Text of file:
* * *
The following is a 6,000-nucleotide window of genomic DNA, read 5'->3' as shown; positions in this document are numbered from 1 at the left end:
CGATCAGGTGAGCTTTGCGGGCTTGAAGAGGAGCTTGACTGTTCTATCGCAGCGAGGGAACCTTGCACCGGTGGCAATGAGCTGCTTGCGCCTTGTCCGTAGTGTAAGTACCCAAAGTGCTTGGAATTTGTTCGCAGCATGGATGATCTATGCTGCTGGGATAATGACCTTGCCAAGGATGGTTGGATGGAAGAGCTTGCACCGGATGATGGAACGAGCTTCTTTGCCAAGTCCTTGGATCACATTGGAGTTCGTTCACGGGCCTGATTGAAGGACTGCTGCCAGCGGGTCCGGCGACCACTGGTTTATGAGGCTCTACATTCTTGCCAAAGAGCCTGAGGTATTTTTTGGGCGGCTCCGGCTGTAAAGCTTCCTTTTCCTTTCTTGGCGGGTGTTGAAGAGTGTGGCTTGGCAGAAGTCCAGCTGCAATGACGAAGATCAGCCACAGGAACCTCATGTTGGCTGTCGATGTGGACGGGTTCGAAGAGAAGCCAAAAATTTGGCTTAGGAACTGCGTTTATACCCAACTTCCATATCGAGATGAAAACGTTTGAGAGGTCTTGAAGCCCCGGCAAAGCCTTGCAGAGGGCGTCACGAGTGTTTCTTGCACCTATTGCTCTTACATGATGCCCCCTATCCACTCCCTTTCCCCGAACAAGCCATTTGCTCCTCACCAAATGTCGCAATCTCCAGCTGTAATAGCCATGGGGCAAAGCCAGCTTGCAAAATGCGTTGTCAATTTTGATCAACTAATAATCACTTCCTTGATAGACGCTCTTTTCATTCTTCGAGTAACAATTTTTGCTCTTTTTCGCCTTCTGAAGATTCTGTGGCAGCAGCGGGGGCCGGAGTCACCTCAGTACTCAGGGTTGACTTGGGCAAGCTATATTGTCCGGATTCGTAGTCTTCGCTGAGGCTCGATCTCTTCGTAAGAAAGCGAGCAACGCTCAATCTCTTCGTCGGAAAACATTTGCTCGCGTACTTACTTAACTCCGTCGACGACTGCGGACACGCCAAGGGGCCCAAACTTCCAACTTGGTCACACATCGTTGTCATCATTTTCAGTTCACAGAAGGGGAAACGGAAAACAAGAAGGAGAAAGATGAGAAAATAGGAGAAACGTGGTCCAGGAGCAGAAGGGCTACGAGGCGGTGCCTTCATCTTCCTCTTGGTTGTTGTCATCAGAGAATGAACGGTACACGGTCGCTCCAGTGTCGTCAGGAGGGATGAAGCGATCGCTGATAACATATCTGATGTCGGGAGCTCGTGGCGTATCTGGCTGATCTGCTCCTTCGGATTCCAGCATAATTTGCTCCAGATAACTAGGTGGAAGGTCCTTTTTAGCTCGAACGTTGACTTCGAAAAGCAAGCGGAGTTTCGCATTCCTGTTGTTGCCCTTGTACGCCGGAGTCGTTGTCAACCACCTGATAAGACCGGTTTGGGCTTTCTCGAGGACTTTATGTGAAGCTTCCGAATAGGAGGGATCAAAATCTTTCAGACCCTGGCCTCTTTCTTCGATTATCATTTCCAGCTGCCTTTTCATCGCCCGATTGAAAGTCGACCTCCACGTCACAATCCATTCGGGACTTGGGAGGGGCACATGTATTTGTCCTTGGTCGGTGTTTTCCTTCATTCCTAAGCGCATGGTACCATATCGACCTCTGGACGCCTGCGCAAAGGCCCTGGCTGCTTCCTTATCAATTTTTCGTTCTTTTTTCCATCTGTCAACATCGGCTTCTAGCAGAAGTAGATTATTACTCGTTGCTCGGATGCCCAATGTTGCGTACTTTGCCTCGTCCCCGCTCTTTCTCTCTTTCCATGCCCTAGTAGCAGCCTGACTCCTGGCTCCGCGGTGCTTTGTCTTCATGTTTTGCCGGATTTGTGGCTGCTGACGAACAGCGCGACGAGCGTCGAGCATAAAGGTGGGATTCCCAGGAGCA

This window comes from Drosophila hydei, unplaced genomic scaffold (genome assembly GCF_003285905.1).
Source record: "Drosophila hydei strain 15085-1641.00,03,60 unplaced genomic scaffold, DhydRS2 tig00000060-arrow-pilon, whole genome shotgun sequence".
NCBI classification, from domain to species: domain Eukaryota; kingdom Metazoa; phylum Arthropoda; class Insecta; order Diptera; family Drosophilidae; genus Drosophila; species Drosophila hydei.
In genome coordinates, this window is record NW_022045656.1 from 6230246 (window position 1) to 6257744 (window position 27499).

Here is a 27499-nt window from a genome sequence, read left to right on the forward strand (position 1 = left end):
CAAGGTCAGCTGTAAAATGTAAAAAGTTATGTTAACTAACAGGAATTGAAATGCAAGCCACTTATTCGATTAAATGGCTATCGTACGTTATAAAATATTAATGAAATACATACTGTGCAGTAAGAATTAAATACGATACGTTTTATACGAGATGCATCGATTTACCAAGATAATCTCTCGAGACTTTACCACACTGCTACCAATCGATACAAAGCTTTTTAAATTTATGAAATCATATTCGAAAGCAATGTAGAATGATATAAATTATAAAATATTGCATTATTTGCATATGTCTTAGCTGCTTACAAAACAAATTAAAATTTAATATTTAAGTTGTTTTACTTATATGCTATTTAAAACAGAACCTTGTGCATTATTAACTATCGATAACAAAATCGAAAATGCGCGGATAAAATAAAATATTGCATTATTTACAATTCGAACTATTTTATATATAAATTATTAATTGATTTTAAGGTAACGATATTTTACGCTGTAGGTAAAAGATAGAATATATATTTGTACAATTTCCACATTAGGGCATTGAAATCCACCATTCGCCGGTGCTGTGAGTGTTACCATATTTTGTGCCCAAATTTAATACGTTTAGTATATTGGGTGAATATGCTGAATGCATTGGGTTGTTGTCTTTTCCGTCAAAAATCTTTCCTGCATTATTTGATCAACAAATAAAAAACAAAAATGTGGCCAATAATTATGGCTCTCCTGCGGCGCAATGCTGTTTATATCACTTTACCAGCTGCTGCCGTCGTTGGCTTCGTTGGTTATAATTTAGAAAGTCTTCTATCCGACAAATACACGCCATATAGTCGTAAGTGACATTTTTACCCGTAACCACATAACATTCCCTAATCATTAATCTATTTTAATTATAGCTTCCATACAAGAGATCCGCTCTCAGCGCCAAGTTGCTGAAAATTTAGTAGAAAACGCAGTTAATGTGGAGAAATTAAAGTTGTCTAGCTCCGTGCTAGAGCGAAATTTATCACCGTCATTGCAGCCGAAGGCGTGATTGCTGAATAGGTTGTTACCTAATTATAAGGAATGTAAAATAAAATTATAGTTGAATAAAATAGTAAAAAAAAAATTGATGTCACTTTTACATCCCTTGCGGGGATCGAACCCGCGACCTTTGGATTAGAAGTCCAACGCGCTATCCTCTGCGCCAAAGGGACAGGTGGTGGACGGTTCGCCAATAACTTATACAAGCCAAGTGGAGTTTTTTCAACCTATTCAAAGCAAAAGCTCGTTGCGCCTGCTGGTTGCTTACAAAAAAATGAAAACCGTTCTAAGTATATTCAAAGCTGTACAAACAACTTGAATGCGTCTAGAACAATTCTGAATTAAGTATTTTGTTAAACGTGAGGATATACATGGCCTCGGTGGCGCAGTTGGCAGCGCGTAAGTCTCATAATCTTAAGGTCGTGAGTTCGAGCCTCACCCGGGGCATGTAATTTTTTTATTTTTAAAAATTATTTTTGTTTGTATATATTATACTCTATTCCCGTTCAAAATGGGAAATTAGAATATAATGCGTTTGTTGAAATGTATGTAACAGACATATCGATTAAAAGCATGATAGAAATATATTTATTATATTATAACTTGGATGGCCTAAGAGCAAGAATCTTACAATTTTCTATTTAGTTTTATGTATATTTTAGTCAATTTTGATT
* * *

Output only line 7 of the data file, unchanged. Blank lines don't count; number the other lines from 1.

Here is a 27499-nt window from a genome sequence, read left to right on the forward strand (position 1 = left end):